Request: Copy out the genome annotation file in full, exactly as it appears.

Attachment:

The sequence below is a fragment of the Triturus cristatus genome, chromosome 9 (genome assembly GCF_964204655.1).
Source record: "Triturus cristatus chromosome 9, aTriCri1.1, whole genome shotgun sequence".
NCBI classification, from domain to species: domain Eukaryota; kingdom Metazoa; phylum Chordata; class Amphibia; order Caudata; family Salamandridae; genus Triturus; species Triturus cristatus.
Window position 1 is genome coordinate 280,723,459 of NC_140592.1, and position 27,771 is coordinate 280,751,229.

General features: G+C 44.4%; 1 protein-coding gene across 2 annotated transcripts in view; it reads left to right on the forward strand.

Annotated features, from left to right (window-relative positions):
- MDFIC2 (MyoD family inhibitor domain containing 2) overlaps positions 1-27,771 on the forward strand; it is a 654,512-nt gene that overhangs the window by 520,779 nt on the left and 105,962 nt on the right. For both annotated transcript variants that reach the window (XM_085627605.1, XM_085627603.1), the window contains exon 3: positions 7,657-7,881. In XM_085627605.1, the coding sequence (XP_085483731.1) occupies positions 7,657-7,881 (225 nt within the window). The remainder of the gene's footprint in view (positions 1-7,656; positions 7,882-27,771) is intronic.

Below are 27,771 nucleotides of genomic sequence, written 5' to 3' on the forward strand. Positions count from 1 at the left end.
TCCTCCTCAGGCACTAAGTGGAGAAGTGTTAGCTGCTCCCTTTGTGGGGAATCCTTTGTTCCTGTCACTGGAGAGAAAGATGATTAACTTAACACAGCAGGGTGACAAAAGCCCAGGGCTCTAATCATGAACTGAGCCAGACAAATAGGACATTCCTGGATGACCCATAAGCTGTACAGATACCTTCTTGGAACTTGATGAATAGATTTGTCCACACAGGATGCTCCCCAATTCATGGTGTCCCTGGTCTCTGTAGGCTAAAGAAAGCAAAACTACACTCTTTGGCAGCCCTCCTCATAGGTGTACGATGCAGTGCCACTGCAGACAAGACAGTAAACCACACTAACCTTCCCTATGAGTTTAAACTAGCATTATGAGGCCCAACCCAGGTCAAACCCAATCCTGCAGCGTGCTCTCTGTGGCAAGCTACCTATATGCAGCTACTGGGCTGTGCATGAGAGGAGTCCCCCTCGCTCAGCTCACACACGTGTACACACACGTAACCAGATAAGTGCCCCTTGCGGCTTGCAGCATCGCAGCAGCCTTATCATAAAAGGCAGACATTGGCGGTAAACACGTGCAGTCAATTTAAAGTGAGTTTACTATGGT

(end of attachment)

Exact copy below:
The sequence below is a fragment of the Triturus cristatus genome, chromosome 9 (genome assembly GCF_964204655.1).
Source record: "Triturus cristatus chromosome 9, aTriCri1.1, whole genome shotgun sequence".
NCBI classification, from domain to species: domain Eukaryota; kingdom Metazoa; phylum Chordata; class Amphibia; order Caudata; family Salamandridae; genus Triturus; species Triturus cristatus.
Window position 1 is genome coordinate 280,723,459 of NC_140592.1, and position 27,771 is coordinate 280,751,229.

General features: G+C 44.4%; 1 protein-coding gene across 2 annotated transcripts in view; it reads left to right on the forward strand.

Annotated features, from left to right (window-relative positions):
- MDFIC2 (MyoD family inhibitor domain containing 2) overlaps positions 1-27,771 on the forward strand; it is a 654,512-nt gene that overhangs the window by 520,779 nt on the left and 105,962 nt on the right. For both annotated transcript variants that reach the window (XM_085627605.1, XM_085627603.1), the window contains exon 3: positions 7,657-7,881. In XM_085627605.1, the coding sequence (XP_085483731.1) occupies positions 7,657-7,881 (225 nt within the window). The remainder of the gene's footprint in view (positions 1-7,656; positions 7,882-27,771) is intronic.

Below are 27,771 nucleotides of genomic sequence, written 5' to 3' on the forward strand. Positions count from 1 at the left end.
TCCTCCTCAGGCACTAAGTGGAGAAGTGTTAGCTGCTCCCTTTGTGGGGAATCCTTTGTTCCTGTCACTGGAGAGAAAGATGATTAACTTAACACAGCAGGGTGACAAAAGCCCAGGGCTCTAATCATGAACTGAGCCAGACAAATAGGACATTCCTGGATGACCCATAAGCTGTACAGATACCTTCTTGGAACTTGATGAATAGATTTGTCCACACAGGATGCTCCCCAATTCATGGTGTCCCTGGTCTCTGTAGGCTAAAGAAAGCAAAACTACACTCTTTGGCAGCCCTCCTCATAGGTGTACGATGCAGTGCCACTGCAGACAAGACAGTAAACCACACTAACCTTCCCTATGAGTTTAAACTAGCATTATGAGGCCCAACCCAGGTCAAACCCAATCCTGCAGCGTGCTCTCTGTGGCAAGCTACCTATATGCAGCTACTGGGCTGTGCATGAGAGGAGTCCCCCTCGCTCAGCTCACACACGTGTACACACACGTAACCAGATAAGTGCCCCTTGCGGCTTGCAGCATCGCAGCAGCCTTATCATAAAAGGCAGACATTGGCGGTAAACACGTGCAGTCAATTTAAAGTGAGTTTACTATGGT